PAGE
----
Exchange students spice up life at Burroughs High School

Linda Saholt

News Review Correspondent

Exchange students spice up life at Burroughs High SchoolEight foreign exchange students have spent this school year attending Burroughs High School and living with host families here in the Indian Wells Valley. Three of them will graduate from BHS along with their classmates on May 31.

All eight gathered to discuss their experiences here in the United States.

“My experience was amazing. It was beyond my expectations. When I saw Ridgecrest on the map, I thought, what is this? There will be nothing to do. It really surprised me when I got here,” said Camilla Nebiolo, 18, from Turin, Italy.

“The people are really open and interested. I got a lot of opportunities to do things. I had to take classes in American history and government to get enough credits to graduate here. I really wanted to be part of the experience, with caps and gowns and throwing the cap in the air and the big party.

“In Italy we have no ceremony. We study so hard, then you go to school and see your name on a paper that says you graduated. That’s it. It’s very stressful. Here I learned to dream.”

She will give one of the graduation speeches.

Laerke Sibylline Kyed, 17, from Aarhus, Denmark, had a similar reaction to Ridgecrest.

“When I found out I was coming here, I thought, are you serious? I’m going to spend 10 months in the desert? No way! But now I like it.

“You see beautiful. There’s amazing sunsets and the night sky — so many stars! Everyone here is so giving.

“Everyone talks to everyone so you have a group of really good friends.”

While all the students said they really enjoyed their new friends, host families, BHS and Ridgecrest in general, they each discovered a few things that shocked them about life in the U.S.

For one thing, most of the students came from cultures where hugging is not common. Once they got used to hugging, they said that they enjoyed it, but that returning to a nonhugging culture would be an adjustment.

Isadora Savoia, 18, from Sao Paula, Brazil, found coming to a small town very different from life in a big city.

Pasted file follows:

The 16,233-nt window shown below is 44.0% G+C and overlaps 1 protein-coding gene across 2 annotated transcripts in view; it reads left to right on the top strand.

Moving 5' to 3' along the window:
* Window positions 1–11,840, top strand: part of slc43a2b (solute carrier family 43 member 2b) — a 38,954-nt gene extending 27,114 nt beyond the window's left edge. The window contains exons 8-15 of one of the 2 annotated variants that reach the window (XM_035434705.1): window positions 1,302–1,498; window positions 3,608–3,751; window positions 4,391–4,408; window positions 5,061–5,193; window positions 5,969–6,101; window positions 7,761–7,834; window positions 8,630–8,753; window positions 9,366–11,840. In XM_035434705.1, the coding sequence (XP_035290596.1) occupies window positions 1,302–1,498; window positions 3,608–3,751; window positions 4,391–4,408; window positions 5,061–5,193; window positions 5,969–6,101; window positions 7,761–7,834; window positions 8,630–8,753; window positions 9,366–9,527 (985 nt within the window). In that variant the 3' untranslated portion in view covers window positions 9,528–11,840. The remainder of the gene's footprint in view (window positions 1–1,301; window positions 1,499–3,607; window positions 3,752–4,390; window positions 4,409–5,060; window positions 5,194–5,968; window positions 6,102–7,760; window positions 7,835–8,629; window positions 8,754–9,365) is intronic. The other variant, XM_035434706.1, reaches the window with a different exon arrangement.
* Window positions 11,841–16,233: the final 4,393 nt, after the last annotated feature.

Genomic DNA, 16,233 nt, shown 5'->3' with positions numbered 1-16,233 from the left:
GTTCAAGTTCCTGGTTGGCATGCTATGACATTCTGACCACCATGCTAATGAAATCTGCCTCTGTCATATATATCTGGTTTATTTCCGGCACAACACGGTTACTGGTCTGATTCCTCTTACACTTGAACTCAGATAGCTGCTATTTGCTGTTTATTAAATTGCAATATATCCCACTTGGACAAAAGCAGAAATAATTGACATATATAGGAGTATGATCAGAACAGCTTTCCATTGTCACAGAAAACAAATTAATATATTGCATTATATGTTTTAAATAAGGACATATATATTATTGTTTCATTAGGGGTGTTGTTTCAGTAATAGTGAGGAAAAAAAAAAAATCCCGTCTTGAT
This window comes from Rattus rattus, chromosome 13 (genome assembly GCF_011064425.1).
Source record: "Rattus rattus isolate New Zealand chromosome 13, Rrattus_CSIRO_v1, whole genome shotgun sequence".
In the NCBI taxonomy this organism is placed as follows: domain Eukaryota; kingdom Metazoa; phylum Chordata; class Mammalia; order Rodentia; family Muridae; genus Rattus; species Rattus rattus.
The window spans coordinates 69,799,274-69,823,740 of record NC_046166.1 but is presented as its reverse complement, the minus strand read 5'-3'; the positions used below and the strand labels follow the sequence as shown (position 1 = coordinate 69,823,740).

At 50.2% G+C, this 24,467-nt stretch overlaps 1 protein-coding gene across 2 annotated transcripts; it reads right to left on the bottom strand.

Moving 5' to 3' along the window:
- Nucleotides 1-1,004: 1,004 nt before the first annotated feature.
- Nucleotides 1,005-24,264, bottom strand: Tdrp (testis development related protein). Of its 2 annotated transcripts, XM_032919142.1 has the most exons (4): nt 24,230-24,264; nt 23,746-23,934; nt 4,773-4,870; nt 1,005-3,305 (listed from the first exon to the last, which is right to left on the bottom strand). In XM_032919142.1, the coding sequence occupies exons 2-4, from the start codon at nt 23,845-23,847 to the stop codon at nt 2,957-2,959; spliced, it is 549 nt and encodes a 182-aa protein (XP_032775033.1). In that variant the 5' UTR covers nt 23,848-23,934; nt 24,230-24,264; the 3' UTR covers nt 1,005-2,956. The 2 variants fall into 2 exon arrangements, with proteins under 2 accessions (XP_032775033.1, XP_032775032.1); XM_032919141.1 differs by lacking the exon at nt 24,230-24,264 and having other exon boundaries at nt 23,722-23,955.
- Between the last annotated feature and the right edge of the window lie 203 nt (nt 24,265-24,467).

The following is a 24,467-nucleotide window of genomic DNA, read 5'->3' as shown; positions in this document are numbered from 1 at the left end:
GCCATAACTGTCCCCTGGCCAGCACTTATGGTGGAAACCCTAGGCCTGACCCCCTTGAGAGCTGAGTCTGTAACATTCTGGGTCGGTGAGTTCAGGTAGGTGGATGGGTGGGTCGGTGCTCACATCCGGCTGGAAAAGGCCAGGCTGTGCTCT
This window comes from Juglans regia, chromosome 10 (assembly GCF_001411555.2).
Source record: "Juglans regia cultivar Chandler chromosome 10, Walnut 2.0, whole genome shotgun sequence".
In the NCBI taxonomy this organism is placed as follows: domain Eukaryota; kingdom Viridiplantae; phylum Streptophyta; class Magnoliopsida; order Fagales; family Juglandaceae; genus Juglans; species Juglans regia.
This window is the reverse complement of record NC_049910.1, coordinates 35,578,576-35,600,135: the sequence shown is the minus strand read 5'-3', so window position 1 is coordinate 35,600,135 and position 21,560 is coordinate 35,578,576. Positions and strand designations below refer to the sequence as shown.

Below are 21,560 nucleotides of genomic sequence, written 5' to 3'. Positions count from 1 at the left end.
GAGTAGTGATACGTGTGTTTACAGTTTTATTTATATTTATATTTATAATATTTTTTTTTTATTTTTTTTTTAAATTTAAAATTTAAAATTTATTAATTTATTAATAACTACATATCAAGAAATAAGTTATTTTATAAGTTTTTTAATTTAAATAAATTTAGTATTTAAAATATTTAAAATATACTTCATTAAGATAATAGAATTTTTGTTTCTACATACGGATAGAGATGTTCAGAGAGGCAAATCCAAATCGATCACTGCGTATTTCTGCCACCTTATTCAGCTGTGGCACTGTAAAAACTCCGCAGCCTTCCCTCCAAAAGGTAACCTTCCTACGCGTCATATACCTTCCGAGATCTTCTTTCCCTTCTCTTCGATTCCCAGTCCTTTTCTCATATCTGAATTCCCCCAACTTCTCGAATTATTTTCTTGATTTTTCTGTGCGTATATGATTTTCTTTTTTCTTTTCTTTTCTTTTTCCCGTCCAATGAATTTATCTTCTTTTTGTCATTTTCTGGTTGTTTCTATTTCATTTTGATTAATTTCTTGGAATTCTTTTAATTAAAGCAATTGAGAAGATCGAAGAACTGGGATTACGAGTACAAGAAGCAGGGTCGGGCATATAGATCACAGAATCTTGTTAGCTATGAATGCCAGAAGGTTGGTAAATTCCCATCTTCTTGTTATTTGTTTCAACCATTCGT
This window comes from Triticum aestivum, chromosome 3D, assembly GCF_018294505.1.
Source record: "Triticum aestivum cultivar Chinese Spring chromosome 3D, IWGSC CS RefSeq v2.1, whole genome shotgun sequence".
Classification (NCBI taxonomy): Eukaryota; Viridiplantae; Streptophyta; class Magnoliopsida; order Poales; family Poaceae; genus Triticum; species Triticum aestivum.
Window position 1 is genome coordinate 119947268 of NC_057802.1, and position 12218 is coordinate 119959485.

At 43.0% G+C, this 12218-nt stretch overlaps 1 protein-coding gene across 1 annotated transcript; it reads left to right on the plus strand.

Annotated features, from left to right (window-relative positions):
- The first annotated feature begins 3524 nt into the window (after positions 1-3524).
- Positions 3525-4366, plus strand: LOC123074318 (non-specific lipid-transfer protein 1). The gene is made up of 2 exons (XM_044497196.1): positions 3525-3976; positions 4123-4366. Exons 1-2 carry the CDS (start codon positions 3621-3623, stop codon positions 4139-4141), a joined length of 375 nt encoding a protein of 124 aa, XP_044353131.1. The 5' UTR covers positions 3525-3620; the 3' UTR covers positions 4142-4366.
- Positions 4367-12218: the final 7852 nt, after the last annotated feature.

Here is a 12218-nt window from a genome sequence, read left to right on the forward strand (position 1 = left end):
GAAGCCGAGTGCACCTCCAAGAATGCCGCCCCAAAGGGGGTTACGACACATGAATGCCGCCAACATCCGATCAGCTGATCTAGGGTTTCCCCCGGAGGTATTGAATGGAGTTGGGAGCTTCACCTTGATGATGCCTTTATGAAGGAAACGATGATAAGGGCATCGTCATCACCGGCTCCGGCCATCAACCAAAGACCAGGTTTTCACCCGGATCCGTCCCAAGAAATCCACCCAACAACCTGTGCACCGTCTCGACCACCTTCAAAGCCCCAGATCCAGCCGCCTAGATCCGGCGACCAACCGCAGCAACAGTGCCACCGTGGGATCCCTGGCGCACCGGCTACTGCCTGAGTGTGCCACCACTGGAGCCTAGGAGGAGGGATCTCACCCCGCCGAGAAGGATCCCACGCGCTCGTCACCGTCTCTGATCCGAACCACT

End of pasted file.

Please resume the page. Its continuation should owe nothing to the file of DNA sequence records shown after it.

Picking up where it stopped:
“Americans dance so weird! And here, in relationships, a boy can say you’re pretty. Then, after one week, they kiss, After two weeks, they make out. After two months, they have a baby. They break up, they get back together, they have another baby. They need to grow up first.”

Camilla described relationship patterns in Brazil. “First we meet the person. Before we kiss, we really need to know the person for two or three months. They you can say, hey, I think we’re ready for a relationship. Then the relationship lasts longer. We understand the other person better and support the other better instead of trying to control them.

“At home, you can hang out with other boys because they’re friends. Here, there’s more jealousy. The boys fight each other. They’re crazy here.”

“I think we’re more mature in relationships and we don’t change relationships like we change clothes,” said Isadora.

Manasnan Npanthavuthiyanont, 17, from Bangkok, Thailand, said she experienced culture shock.

“When I first got here, I understood nothing. I took seven years of English but it’s not like talking to people face to face. I’m very shy but here I have a best friend. We don’t have best friends in Thailand.”

Dominik Drewes, 16, from Hannover, Germany, said he was very excited to come to the desert.

“The heat makes it summer all year long. We have coldness in Germany so I enjoy the heat. I was shocked that Americans waste so much.” He said he’s interested in the recycling programs here.

Krystell Marin, 16, a native of Chiapas, Mexico, said that nothing shocked her. She enjoyed getting to do more things here than back home, like cooking and chores. In her home town, many people hire others to do tasks for them.

“I really like how Americans do their own things,” she said.

Emilie Devriese, 18, from Enghien, Belgium, said, “Coming here, I feel I have more confidence in myself. It’s been a wonderful experience, but I’m ready to go back. I’m missing my family so much, but it will be hard to leave.

“Next year, I’m coming back here with my parents to show them where I lived here.”

Isabella Santana, 17, hails from Rio de Janeiro, Brazil. She had difficulty with the language when she first got here, but rapidly improved.

“When I first came here, I was told I was coming to California, and I thought I was coming to beaches,” she said, laughing.

“I learned that Mexicans are pretty. And school is easier here than in Brazil. There, we just stay in one class all day and we copy from the board.”

All agreed that the close friendships they made here with each other, with teachers, with BHS Counselor Shari Rosenberg, with other students and with their host families have been the best experiences of all during their stay in Ridgecrest.

Rosenberg described this year’s group of exchange students as amazing kids. “They’re just joyous!”

She urged local families to consider becoming host families to foreign exchange students.

For more information on Cultural Homestay International, see or www., or call Dorothy Whitefield at 877-737-0409 or Alicia Collins at 760-793-6691.

Collins is the area representative for Cultural Homestay International.

Story First Published: 2013-05-29